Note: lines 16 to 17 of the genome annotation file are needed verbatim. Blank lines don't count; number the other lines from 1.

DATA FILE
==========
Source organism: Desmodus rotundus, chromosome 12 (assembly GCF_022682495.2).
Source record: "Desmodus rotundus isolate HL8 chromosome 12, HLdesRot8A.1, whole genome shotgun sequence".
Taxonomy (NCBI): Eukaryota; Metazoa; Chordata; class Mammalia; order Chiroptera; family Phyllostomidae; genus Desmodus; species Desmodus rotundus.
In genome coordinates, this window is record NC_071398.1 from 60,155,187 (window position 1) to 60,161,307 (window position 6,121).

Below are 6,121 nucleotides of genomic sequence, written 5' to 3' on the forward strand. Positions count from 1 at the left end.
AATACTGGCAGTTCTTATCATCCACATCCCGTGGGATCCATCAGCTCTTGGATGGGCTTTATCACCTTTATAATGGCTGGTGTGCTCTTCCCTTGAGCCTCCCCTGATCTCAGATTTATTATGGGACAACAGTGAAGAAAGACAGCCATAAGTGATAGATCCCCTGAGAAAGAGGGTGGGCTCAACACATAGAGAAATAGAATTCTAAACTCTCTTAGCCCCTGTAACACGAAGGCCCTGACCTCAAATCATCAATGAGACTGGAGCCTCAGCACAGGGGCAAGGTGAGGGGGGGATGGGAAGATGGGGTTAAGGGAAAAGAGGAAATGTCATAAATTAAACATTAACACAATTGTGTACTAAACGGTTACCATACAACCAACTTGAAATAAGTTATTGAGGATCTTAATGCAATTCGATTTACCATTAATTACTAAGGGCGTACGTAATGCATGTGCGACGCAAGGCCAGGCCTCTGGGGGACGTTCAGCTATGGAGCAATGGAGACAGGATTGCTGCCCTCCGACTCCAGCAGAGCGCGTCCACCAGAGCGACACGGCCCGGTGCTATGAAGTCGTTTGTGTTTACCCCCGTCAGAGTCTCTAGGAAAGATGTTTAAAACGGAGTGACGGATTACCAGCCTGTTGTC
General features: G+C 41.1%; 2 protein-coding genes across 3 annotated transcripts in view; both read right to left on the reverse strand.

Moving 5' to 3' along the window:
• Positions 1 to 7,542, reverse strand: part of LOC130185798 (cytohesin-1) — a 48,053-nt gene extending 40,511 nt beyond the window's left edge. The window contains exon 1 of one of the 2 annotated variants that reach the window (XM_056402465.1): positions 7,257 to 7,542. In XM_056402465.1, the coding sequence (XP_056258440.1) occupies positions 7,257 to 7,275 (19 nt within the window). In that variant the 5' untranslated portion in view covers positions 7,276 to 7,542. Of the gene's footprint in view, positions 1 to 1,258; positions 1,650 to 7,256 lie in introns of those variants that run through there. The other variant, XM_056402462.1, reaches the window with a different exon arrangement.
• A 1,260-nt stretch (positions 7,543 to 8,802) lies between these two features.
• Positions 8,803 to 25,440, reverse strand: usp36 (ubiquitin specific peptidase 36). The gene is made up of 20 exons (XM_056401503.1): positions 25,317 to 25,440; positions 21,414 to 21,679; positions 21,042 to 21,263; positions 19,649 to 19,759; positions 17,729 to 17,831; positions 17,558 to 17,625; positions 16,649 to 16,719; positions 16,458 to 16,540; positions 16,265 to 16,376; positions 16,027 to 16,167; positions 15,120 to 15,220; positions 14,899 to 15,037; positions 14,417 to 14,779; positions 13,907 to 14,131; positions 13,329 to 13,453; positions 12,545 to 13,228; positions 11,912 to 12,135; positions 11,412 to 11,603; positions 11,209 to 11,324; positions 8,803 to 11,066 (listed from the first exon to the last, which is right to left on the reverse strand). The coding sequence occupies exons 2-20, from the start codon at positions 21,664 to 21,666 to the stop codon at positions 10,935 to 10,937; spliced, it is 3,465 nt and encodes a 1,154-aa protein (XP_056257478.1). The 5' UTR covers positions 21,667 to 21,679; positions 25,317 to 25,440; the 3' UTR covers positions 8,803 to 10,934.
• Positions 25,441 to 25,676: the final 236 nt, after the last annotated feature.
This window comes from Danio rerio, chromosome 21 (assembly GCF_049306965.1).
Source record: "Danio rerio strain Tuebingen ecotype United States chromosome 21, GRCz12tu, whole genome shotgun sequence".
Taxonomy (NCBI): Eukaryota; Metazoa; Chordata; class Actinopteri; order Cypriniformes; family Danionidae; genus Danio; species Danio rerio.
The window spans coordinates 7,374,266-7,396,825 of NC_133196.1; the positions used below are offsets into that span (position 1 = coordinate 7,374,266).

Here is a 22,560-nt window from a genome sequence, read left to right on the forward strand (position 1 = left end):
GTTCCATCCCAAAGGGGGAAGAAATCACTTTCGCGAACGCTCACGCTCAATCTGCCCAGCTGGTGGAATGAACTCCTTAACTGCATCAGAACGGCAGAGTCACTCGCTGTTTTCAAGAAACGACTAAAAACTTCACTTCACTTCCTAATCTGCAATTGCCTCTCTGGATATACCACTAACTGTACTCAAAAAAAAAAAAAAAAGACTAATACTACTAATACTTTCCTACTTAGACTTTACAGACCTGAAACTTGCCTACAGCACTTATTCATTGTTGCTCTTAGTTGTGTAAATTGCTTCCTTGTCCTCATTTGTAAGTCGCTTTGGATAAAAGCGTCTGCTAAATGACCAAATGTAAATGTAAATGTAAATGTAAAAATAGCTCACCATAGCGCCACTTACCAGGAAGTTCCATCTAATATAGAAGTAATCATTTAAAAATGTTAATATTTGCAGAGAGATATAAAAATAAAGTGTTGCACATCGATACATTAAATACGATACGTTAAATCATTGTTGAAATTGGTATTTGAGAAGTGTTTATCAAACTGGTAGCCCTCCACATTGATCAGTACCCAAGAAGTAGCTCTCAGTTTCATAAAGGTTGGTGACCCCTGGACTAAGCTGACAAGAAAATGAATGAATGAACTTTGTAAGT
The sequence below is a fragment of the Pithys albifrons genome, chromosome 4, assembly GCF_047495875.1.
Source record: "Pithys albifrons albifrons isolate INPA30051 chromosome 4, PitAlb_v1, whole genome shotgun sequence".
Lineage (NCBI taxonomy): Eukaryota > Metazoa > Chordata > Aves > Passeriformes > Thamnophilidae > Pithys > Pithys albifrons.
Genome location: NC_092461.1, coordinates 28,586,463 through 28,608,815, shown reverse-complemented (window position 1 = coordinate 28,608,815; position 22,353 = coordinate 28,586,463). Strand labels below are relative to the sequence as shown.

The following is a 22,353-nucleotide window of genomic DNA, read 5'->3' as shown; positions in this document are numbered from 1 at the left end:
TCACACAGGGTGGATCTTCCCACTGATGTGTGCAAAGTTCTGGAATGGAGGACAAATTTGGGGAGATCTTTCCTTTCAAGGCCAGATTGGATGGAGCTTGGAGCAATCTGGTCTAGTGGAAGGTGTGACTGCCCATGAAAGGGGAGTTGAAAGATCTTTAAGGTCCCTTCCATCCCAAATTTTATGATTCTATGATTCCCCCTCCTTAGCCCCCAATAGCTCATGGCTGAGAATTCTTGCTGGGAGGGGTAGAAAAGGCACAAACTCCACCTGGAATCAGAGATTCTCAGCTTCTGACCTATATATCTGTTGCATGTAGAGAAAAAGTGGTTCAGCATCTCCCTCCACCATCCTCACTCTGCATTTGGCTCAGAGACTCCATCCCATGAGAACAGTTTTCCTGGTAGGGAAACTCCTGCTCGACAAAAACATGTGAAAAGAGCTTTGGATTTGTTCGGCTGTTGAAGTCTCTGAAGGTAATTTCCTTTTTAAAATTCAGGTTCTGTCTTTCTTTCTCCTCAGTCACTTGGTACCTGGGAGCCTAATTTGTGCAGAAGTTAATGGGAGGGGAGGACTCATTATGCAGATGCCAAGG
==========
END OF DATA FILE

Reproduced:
The window spans coordinates 7,374,266-7,396,825 of NC_133196.1; the positions used below are offsets into that span (position 1 = coordinate 7,374,266).

Here is a 22,560-nt window from a genome sequence, read left to right on the forward strand (position 1 = left end):